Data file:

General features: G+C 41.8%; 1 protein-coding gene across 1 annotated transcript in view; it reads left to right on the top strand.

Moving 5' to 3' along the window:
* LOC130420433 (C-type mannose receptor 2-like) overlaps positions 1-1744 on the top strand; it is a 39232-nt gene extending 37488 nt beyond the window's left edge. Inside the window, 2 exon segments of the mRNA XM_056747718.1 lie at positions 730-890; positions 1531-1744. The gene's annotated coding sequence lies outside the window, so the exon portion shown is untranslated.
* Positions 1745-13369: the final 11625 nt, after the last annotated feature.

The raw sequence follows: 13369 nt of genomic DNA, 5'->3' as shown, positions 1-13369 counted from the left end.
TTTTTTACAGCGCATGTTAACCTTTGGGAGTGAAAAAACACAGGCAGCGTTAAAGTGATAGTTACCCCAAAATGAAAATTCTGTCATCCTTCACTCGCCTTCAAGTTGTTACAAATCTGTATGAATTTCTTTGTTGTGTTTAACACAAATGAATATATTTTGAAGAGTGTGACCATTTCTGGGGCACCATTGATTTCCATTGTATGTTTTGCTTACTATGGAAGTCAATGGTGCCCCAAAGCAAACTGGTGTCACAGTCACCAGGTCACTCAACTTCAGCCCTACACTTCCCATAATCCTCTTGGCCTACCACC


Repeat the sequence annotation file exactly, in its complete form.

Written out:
General features: G+C 41.8%; 1 protein-coding gene across 1 annotated transcript in view; it reads left to right on the top strand.

Moving 5' to 3' along the window:
* LOC130420433 (C-type mannose receptor 2-like) overlaps positions 1-1744 on the top strand; it is a 39232-nt gene extending 37488 nt beyond the window's left edge. Inside the window, 2 exon segments of the mRNA XM_056747718.1 lie at positions 730-890; positions 1531-1744. The gene's annotated coding sequence lies outside the window, so the exon portion shown is untranslated.
* Positions 1745-13369: the final 11625 nt, after the last annotated feature.

The raw sequence follows: 13369 nt of genomic DNA, 5'->3' as shown, positions 1-13369 counted from the left end.
TTTTTTACAGCGCATGTTAACCTTTGGGAGTGAAAAAACACAGGCAGCGTTAAAGTGATAGTTACCCCAAAATGAAAATTCTGTCATCCTTCACTCGCCTTCAAGTTGTTACAAATCTGTATGAATTTCTTTGTTGTGTTTAACACAAATGAATATATTTTGAAGAGTGTGACCATTTCTGGGGCACCATTGATTTCCATTGTATGTTTTGCTTACTATGGAAGTCAATGGTGCCCCAAAGCAAACTGGTGTCACAGTCACCAGGTCACTCAACTTCAGCCCTACACTTCCCATAATCCTCTTGGCCTACCACC